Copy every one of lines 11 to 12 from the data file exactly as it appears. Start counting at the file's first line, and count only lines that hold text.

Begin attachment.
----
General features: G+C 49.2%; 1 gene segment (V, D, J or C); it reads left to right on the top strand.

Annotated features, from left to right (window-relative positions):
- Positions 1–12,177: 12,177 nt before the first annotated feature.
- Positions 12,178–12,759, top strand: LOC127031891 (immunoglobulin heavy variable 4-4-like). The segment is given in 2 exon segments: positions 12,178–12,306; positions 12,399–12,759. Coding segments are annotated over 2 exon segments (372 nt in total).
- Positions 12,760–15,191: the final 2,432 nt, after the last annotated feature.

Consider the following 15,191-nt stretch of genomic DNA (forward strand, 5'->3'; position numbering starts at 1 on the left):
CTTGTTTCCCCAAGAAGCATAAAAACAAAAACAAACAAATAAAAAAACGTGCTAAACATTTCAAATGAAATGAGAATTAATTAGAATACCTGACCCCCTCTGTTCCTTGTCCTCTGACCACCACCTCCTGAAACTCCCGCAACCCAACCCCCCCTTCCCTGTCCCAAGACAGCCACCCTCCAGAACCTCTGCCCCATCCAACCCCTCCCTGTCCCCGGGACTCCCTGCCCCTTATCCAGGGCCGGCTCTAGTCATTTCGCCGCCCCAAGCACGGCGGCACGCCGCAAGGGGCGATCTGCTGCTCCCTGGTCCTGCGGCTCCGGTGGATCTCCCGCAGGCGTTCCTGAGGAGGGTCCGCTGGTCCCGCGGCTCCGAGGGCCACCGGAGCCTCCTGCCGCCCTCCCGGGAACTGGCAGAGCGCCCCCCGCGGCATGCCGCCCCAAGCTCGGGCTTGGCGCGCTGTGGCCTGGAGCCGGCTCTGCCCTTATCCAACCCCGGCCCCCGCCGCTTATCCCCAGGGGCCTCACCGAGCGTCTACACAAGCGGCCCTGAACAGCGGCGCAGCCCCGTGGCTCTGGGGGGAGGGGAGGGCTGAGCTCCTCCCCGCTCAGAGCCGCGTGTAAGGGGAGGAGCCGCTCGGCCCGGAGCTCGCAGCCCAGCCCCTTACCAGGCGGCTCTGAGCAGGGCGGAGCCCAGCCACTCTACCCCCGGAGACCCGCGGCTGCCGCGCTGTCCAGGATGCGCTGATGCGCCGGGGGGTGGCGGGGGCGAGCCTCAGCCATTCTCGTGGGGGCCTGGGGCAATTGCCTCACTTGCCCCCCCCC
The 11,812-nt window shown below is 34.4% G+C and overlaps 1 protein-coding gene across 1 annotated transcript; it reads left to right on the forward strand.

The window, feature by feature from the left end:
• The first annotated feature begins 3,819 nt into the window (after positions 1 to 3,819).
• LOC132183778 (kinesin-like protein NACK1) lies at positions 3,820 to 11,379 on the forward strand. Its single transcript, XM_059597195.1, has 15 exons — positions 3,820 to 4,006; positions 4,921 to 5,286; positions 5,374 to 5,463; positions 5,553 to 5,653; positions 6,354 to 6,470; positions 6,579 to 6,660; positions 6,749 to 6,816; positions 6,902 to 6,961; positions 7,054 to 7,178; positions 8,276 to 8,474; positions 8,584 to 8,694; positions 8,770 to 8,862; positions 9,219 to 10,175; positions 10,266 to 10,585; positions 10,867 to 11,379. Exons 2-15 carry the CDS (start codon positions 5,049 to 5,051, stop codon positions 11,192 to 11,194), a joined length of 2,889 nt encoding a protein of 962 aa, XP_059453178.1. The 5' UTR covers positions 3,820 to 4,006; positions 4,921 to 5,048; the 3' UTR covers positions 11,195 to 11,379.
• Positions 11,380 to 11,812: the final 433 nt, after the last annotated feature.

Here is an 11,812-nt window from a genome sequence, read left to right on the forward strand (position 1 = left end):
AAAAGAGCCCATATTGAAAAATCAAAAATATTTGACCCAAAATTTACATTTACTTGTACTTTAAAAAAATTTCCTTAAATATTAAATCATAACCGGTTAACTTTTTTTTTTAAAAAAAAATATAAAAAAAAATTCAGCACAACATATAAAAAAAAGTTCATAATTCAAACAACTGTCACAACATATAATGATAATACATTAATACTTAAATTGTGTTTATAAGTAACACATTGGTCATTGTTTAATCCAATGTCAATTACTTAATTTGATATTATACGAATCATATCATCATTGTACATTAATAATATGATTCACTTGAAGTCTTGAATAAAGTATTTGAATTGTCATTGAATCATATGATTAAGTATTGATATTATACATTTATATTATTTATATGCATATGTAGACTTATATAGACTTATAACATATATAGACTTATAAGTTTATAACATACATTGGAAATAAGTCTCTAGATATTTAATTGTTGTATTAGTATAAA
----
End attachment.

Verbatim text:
• LOC132183778 (kinesin-like protein NACK1) lies at positions 3,820 to 11,379 on the forward strand. Its single transcript, XM_059597195.1, has 15 exons — positions 3,820 to 4,006; positions 4,921 to 5,286; positions 5,374 to 5,463; positions 5,553 to 5,653; positions 6,354 to 6,470; positions 6,579 to 6,660; positions 6,749 to 6,816; positions 6,902 to 6,961; positions 7,054 to 7,178; positions 8,276 to 8,474; positions 8,584 to 8,694; positions 8,770 to 8,862; positions 9,219 to 10,175; positions 10,266 to 10,585; positions 10,867 to 11,379. Exons 2-15 carry the CDS (start codon positions 5,049 to 5,051, stop codon positions 11,192 to 11,194), a joined length of 2,889 nt encoding a protein of 962 aa, XP_059453178.1. The 5' UTR covers positions 3,820 to 4,006; positions 4,921 to 5,048; the 3' UTR covers positions 11,195 to 11,379.
• Positions 11,380 to 11,812: the final 433 nt, after the last annotated feature.